The novel coronavirus and the disease it causes, Covid-19, are having an unprecedented impact on businesses and individuals, and law firms are doubling down to provide counsel and maintain the operation of their firms. In this series we’re asking key questions of attorneys about how this global pandemic is affecting the work they do.

Jennifer Selendy and David Elsberg are founders and co-managing partners at Selendy & Gay.

Lawdragon: How has the novel coronavirus impacted your practice?

David Elsberg: No firm is immune to the challenges presented by the coronavirus, but we have taken steps to protect our firm against the financial and cultural impacts of remote work. From day one of our operations, we’ve been conservative fiscally, and invested in a state-of-the-art technology infrastructure which adapts well to this environment.

Jennifer Selendy: Where we practice may have shifted, but we remain fully capable of delivering extraordinary legal services to our clients in these challenging times, and have been fortunate to file a number of new cases, take depositions, continue our recruiting efforts, and meet virtually as teams with minimal disruptions.

DE: We are also preparing for a trial that will be conducted by videoconference tools.

LD: What is your firm doing to help the community during this time of crisis?

JS: Maintaining our tight-knit, collaborative culture is very important as we all face the disruption and dislocation of working remotely. One of the things that continues to bring us together, beyond the commercial cases we’re handling, is our pro bono and public interest work. This commitment to the public good is what drew so many of us to create the firm in the first place. We are devoting significant time and resources to help women and families living in poverty in New York City, public servants fighting for student loan forgiveness, environmental advocacy groups, and many others.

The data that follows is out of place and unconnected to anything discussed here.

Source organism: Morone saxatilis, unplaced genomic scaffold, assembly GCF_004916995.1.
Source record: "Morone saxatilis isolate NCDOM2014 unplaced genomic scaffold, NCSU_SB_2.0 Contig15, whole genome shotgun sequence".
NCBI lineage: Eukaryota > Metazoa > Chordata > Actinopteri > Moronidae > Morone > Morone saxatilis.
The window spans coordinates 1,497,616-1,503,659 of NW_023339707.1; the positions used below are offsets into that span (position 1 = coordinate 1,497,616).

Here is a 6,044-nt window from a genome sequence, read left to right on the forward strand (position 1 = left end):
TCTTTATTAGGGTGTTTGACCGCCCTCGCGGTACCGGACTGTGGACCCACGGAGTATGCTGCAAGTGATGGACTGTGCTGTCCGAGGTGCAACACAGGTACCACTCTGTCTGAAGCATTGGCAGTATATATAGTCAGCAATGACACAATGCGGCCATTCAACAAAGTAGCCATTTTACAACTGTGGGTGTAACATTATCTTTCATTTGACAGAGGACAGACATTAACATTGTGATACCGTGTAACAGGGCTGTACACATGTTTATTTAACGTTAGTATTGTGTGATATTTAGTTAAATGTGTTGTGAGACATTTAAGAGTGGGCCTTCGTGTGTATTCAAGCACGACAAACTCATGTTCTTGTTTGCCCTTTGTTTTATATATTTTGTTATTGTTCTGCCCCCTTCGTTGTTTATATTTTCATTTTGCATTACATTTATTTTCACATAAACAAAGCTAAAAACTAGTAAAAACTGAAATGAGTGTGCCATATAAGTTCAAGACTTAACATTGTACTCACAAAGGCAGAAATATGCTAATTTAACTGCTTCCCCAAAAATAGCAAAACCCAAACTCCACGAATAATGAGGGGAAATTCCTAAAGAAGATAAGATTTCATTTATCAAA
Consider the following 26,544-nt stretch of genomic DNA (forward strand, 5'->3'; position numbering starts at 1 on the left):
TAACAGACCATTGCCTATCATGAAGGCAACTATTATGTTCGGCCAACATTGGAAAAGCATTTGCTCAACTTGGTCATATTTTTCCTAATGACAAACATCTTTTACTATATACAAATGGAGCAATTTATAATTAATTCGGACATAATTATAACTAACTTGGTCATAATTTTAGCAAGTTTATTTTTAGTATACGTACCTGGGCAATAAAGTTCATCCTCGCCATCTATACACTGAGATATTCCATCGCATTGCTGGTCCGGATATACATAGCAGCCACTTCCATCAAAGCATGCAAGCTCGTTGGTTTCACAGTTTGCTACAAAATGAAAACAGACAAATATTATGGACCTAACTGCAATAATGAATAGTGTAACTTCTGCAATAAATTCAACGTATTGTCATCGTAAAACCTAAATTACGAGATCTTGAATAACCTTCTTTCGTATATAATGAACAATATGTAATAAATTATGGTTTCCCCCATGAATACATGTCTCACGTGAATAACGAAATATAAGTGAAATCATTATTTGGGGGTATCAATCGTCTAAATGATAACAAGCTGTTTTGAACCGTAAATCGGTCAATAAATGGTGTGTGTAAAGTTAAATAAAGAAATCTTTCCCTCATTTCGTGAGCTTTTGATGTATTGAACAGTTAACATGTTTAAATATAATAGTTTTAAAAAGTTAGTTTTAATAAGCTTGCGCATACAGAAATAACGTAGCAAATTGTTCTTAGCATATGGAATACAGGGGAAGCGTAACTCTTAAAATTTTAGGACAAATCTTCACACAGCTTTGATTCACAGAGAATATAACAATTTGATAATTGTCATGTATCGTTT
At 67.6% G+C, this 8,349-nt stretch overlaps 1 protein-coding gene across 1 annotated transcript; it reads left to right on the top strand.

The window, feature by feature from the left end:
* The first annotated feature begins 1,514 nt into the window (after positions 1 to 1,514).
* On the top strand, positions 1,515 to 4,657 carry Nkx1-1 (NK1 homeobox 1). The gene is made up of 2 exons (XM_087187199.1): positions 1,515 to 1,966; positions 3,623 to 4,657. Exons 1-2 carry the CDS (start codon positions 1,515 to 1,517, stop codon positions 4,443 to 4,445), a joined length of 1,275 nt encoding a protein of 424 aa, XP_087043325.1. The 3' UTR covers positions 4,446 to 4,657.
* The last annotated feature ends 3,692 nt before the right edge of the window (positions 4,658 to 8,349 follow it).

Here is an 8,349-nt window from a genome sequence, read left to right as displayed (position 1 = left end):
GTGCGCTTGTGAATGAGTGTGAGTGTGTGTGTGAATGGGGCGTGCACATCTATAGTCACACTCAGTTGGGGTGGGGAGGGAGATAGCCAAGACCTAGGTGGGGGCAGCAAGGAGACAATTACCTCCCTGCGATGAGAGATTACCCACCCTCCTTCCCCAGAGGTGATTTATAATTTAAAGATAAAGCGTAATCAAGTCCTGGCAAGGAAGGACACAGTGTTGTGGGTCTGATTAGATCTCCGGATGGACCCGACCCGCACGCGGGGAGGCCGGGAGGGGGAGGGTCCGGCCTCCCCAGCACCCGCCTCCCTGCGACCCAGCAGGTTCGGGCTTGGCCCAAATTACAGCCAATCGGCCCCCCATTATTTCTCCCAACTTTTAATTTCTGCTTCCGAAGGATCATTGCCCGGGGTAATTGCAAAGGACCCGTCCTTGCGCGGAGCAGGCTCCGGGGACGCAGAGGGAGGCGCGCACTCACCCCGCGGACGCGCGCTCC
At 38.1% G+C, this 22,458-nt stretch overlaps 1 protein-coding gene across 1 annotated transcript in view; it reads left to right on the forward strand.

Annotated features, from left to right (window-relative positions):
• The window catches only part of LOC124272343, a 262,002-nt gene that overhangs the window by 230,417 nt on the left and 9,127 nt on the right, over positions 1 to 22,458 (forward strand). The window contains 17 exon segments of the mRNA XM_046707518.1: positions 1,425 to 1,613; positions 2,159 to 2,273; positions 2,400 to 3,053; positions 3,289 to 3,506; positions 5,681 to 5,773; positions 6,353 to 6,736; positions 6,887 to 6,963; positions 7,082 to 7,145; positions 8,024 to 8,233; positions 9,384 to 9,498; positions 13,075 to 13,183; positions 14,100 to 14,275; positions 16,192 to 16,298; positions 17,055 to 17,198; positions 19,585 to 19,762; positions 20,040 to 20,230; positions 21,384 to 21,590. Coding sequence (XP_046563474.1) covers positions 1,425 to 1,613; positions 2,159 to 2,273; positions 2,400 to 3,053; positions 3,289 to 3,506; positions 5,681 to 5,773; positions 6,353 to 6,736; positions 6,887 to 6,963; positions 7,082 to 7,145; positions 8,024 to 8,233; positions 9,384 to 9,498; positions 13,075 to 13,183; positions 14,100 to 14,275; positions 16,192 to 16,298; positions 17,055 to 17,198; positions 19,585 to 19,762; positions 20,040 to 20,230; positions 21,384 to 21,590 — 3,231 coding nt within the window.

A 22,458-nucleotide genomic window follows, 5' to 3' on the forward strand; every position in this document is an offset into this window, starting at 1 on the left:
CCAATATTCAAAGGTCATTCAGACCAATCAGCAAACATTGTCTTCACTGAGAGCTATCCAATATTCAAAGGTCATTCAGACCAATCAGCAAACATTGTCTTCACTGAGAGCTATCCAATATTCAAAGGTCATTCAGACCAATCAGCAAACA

LD: How has your firm adjusted operations during this time?

DE: Out of an abundance of caution for our employees’ health and safety, we transitioned to a remote office before Governor Cuomo’s mandate. All of our systems were designed to be entirely cloud-based, which allows us to work flexibly and efficiently from just about anywhere. Similarly, our firm structure (which includes highly trained personnel, in-house analysts and staff attorneys) is agile and sustainable by design, which means we have not been faced with the difficult decision of having to furlough any of our staff or attorneys. The main adjustment has been using videoconferencing instead of meeting in person.

LD: What is your top piece of advice for clients in regards to this pandemic?

JS: While the Covid pandemic raises some unprecedented challenges, there are steps we can take to mitigate the disruption and the resultant toll on business.

Most of our clients experienced the Great Recession, and we are proud to have counseled many of them through that difficult period. Our advice to clients today is: Proactively identify and monitor reliable information sources relevant to your business, and assemble a group of cross-organizational leaders who can make decisions in this rapidly changing environment. Be direct and realistic in your assessment of pain points, and to the greatest extent possible, plan ahead to address those issues. Err on the side of over-communicating with employees and clients about how Covid-related issues are being handled. And in those communications, be transparent and realistic.

Visit our Covid-19 Resource page for a round-up of legal resources regarding the novel coronavirus.